The opinion of the court was delivered by: Stanley R. Chesler United States District Judge
This matter comes before the Court on its own motion to remand for lack of subject matter jurisdiction. Defendants M.A.R. Air Foods, Inc. and Ram Singla (collectively, "Defendants") filed a Notice of Removal and Complaint in this Court on or about September 21, 2009. The Notice of Removal asserts that this Court has federal subject matter jurisdiction over this action by virtue of diversity jurisdiction, pursuant to 28 U.S.C. § 1332. The Notice of Removal asserts that Plaintiff is a Delaware limited liability company with a principal place of business in the State of New Jersey, and identifies Defendants as citizens of the State of New York. Neither the Complaint nor the Notice of Removal contain a statement regarding the citizenship of each and every member of Plaintiff. Because the citizenship of each member of a limited liability company must be considered for diversity purposes,*fn1 on September 25, 2009, this Court issued an Order to Show Cause, requiring Defendants to show in writing why this action should not be remanded to the Superior Court of New Jersey for lack of federal subject matter jurisdiction.
Defendants' response to the Order to Show Cause concedes that Defendants do not know the citizenship of each member of the limited liability company Plaintiff. Defendants ask this Court not to remand this case on two grounds. First, Defendants contend that this same Plaintiff has been allowed to proceed in a case in the Eastern District of New York predicated on diversity jurisdiction. Defendants articulate no legal theory to explain how this fact, even if true, would result in the conclusion that this Court has subject matter jurisdiction in the instant case. It is neither surprising nor persuasive that a district court within the Second Circuit has not been bound by the Third Circuit's decision in Swiger.
Second, Defendants ask that they be allowed to obtain limited discovery on the matter of the citizenship of Plaintiff's members. In the Third Circuit, jurisdictional discovery is ordinarily available to assist a plaintiff in establishing the contacts necessary for the exercise of personal jurisdiction. Metcalfe v. Renaissance Marine, Inc., 566 F.3d 324, 336 (3d Cir. 2009). The Third Circuit has not directly addressed, however, the question of whether jurisdictional discovery is available to assist in resolving uncertainties about diversity jurisdiction. The reasoning in Emerald Investors Trust v. Gaunt Parsippany Ptnrs, 492 F.3d 192, 203 (3d Cir. 2007), however, is quite relevant.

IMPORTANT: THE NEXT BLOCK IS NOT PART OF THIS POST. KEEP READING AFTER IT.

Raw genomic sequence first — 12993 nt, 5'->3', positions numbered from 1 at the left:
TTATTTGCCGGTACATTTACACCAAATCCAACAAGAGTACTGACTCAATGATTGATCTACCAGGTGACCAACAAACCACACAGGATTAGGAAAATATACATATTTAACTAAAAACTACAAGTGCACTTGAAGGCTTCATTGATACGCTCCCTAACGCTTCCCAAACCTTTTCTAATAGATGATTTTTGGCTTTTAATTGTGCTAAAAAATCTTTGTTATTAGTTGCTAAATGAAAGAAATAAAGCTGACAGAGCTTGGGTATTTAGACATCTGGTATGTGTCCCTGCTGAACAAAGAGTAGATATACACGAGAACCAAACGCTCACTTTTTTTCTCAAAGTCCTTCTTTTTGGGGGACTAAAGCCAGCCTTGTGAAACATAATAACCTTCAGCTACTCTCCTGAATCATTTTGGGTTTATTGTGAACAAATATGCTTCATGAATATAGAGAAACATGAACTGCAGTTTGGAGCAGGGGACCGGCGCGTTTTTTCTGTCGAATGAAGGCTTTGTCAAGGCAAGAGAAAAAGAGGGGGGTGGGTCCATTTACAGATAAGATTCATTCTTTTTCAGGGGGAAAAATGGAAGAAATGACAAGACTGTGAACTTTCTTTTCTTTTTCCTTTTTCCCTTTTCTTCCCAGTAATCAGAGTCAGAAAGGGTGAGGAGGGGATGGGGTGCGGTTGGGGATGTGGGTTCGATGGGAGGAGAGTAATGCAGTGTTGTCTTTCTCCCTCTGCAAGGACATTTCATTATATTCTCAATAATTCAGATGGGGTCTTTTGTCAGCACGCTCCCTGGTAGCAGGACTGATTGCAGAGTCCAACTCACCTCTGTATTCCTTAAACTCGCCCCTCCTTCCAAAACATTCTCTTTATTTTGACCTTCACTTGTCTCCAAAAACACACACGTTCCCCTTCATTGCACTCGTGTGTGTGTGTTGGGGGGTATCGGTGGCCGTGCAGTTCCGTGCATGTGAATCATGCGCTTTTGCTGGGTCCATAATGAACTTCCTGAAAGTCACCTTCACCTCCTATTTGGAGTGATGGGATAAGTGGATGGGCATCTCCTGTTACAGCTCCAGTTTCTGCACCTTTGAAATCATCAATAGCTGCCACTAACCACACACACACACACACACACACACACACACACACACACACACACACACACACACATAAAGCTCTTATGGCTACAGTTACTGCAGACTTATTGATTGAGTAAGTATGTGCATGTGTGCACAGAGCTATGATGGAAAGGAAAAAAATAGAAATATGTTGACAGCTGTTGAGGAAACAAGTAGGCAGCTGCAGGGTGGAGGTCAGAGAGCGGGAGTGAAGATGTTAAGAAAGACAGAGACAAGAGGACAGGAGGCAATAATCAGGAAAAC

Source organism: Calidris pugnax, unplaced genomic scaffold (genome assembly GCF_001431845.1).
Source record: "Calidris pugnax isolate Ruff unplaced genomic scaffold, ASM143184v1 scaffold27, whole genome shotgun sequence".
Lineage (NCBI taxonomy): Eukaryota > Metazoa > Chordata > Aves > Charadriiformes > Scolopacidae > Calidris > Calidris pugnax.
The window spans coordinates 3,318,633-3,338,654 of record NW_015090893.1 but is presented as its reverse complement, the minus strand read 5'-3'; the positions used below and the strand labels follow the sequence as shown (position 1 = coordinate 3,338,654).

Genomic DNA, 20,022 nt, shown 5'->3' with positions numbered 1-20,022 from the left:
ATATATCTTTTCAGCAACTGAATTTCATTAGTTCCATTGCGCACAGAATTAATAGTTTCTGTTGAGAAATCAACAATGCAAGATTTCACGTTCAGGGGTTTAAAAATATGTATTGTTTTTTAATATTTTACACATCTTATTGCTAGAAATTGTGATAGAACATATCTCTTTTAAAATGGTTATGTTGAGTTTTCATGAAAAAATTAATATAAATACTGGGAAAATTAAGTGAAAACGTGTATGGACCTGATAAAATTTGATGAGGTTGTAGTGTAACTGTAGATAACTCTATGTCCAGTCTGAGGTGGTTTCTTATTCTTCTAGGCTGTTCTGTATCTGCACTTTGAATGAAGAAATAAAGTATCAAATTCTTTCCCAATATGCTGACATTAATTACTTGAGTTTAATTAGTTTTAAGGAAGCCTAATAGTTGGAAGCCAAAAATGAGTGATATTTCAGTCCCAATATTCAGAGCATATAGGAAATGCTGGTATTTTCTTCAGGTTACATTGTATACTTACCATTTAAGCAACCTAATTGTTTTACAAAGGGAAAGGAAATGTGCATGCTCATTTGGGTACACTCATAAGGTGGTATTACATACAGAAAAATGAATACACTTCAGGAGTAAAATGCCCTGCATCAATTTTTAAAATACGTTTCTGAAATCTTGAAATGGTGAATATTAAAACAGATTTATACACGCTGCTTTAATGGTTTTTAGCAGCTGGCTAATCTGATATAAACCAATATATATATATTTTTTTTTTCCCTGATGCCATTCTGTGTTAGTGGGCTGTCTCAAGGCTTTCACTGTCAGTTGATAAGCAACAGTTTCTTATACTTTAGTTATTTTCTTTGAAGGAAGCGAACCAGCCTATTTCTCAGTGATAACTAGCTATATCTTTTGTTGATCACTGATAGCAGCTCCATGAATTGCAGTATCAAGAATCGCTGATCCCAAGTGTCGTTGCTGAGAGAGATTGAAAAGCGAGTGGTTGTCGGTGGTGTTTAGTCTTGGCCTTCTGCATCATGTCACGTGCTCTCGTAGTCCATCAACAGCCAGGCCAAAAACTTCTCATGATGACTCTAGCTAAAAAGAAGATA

In Emerald, the Court considered the question of how to determine the citizenship of a trust for purposes of diversity jurisdiction. Id. at 201. The Court evaluated four possible tests.
Id. The Court rejected one option (the "Wright & Miller rule") because it would require jurisdictional discovery:
The problem with this rule is that it places a great and unnecessary burden on both the litigants and the courts themselves. The Wright & Miller rule would require that in each case where a trust is a party and the plaintiff relies on the court's diversity of citizenship jurisdiction, the court would have to monitor jurisdictional discovery to the same extent that it monitors any discovery in the case, and make findings with respect to the roles of the trustee and beneficiary in the affairs of the trust, all in a case that might be dismissed, or, if removed from a state court, remanded to it.
Id. at 203. Furthermore, in support of its decision, the Court quoted Kuntz v. Lamar Corp., 385 F.3d 1177, 1183 (9th Cir. 2004): "[J]urisdictional rules should be as simple as possible, so that the time of litigants and judges is not wasted deciding where a case should be brought and so that fully litigated cases are not set at naught." Emerald, 493 F.3d at 203.
This reasoning relates clearly and directly to the issue at hand. Defendants seek the kind of jurisdictional discovery that the Third Circuit has held to be unnecessarily burdensome, especially when a case may be remanded to state court. Defendant's request for jurisdictional discovery will be denied.
In an action removed to federal court under 28 U.S.C. § 1441, the removing party bears the burden of demonstrating that there is federal subject matter jurisdiction over the action. Samuel-Bassett v. KIA Motors Am., Inc., 357 F.3d 392, 396 (3d Cir. 2004); Boyer v. Snap-On Tools Corp., 913 F.2d 108, 111 (3d Cir. 1990). Section 1441 must be strictly construed against removal, with all doubts to be resolved in favor of remand. Batoff v. State Farm Ins. Co., 977 F.2d 848, 851 (3d Cir. 1992). Federal statutory law mandates that "if at any time before final judgment it appears that the district court lacks subject matter jurisdiction, the case shall be remanded." 28 U.S.C. § 1447(d); see also Federal Rule of Civil Procedure 12(h)(3). The Court, moreover, has an independent obligation to satisfy itself that it has subject matter jurisdiction over a case. Meritcare Inc. v. St. Paul Mercury Ins. Co., 166 F.3d 214, 217 (3d Cir. 1999), overruled on other grounds by Exxon Mobil Corp. v. Allapattah Svcs., Inc., 545 U.S. 546 (2005).
Defendants have failed to establish a basis for this Court to exercise diversity jurisdiction over this case, and have failed to show cause why this action should not be remanded to the Superior Court of New Jersey for lack of federal subject matter jurisdiction. This case will be remanded to the Superior Court of New Jersey for lack of federal subject matter jurisdiction.